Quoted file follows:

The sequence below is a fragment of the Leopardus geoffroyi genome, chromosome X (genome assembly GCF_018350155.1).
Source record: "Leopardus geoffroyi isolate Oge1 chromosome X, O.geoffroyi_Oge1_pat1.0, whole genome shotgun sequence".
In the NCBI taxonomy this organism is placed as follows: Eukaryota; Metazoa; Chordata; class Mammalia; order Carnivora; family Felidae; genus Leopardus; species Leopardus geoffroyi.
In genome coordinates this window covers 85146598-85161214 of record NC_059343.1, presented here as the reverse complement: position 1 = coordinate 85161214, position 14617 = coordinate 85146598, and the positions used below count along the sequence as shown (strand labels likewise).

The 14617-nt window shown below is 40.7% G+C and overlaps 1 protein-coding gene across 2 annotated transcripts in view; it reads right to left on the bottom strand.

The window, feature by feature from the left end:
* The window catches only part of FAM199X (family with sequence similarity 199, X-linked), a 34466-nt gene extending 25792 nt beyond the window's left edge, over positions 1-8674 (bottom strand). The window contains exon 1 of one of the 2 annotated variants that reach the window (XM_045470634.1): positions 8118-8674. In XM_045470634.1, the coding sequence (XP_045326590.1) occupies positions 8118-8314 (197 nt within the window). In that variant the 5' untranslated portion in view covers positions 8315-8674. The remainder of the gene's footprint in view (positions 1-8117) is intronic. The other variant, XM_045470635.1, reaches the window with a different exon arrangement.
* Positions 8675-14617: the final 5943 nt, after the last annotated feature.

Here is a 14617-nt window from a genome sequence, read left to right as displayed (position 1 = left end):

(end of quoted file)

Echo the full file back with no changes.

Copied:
The sequence below is a fragment of the Leopardus geoffroyi genome, chromosome X (genome assembly GCF_018350155.1).
Source record: "Leopardus geoffroyi isolate Oge1 chromosome X, O.geoffroyi_Oge1_pat1.0, whole genome shotgun sequence".
In the NCBI taxonomy this organism is placed as follows: Eukaryota; Metazoa; Chordata; class Mammalia; order Carnivora; family Felidae; genus Leopardus; species Leopardus geoffroyi.
In genome coordinates this window covers 85146598-85161214 of record NC_059343.1, presented here as the reverse complement: position 1 = coordinate 85161214, position 14617 = coordinate 85146598, and the positions used below count along the sequence as shown (strand labels likewise).

The 14617-nt window shown below is 40.7% G+C and overlaps 1 protein-coding gene across 2 annotated transcripts in view; it reads right to left on the bottom strand.

The window, feature by feature from the left end:
* The window catches only part of FAM199X (family with sequence similarity 199, X-linked), a 34466-nt gene extending 25792 nt beyond the window's left edge, over positions 1-8674 (bottom strand). The window contains exon 1 of one of the 2 annotated variants that reach the window (XM_045470634.1): positions 8118-8674. In XM_045470634.1, the coding sequence (XP_045326590.1) occupies positions 8118-8314 (197 nt within the window). In that variant the 5' untranslated portion in view covers positions 8315-8674. The remainder of the gene's footprint in view (positions 1-8117) is intronic. The other variant, XM_045470635.1, reaches the window with a different exon arrangement.
* Positions 8675-14617: the final 5943 nt, after the last annotated feature.

Here is a 14617-nt window from a genome sequence, read left to right as displayed (position 1 = left end):